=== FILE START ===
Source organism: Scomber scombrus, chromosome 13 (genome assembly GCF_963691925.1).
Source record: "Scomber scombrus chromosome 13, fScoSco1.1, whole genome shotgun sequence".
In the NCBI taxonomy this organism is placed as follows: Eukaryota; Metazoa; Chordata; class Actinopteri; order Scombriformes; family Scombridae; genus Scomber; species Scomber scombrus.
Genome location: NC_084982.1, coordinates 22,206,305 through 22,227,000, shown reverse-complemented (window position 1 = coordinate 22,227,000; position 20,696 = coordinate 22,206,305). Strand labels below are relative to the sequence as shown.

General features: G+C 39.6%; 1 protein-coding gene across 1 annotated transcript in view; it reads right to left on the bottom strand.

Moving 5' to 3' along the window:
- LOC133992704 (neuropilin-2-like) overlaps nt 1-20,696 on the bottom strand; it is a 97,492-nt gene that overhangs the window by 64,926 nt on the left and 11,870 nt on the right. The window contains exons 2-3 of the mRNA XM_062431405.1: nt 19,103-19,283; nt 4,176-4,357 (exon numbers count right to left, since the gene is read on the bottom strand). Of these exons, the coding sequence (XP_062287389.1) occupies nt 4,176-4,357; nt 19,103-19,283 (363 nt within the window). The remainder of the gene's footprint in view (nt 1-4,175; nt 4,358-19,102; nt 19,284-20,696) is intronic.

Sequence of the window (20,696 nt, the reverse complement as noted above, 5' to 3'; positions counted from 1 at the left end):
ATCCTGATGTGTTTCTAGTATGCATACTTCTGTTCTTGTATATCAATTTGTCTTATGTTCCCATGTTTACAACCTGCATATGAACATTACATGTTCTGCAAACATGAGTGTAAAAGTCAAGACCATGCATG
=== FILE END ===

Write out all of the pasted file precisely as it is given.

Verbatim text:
Source organism: Scomber scombrus, chromosome 13 (genome assembly GCF_963691925.1).
Source record: "Scomber scombrus chromosome 13, fScoSco1.1, whole genome shotgun sequence".
In the NCBI taxonomy this organism is placed as follows: Eukaryota; Metazoa; Chordata; class Actinopteri; order Scombriformes; family Scombridae; genus Scomber; species Scomber scombrus.
Genome location: NC_084982.1, coordinates 22,206,305 through 22,227,000, shown reverse-complemented (window position 1 = coordinate 22,227,000; position 20,696 = coordinate 22,206,305). Strand labels below are relative to the sequence as shown.

General features: G+C 39.6%; 1 protein-coding gene across 1 annotated transcript in view; it reads right to left on the bottom strand.

Moving 5' to 3' along the window:
- LOC133992704 (neuropilin-2-like) overlaps nt 1-20,696 on the bottom strand; it is a 97,492-nt gene that overhangs the window by 64,926 nt on the left and 11,870 nt on the right. The window contains exons 2-3 of the mRNA XM_062431405.1: nt 19,103-19,283; nt 4,176-4,357 (exon numbers count right to left, since the gene is read on the bottom strand). Of these exons, the coding sequence (XP_062287389.1) occupies nt 4,176-4,357; nt 19,103-19,283 (363 nt within the window). The remainder of the gene's footprint in view (nt 1-4,175; nt 4,358-19,102; nt 19,284-20,696) is intronic.

Sequence of the window (20,696 nt, the reverse complement as noted above, 5' to 3'; positions counted from 1 at the left end):
ATCCTGATGTGTTTCTAGTATGCATACTTCTGTTCTTGTATATCAATTTGTCTTATGTTCCCATGTTTACAACCTGCATATGAACATTACATGTTCTGCAAACATGAGTGTAAAAGTCAAGACCATGCATG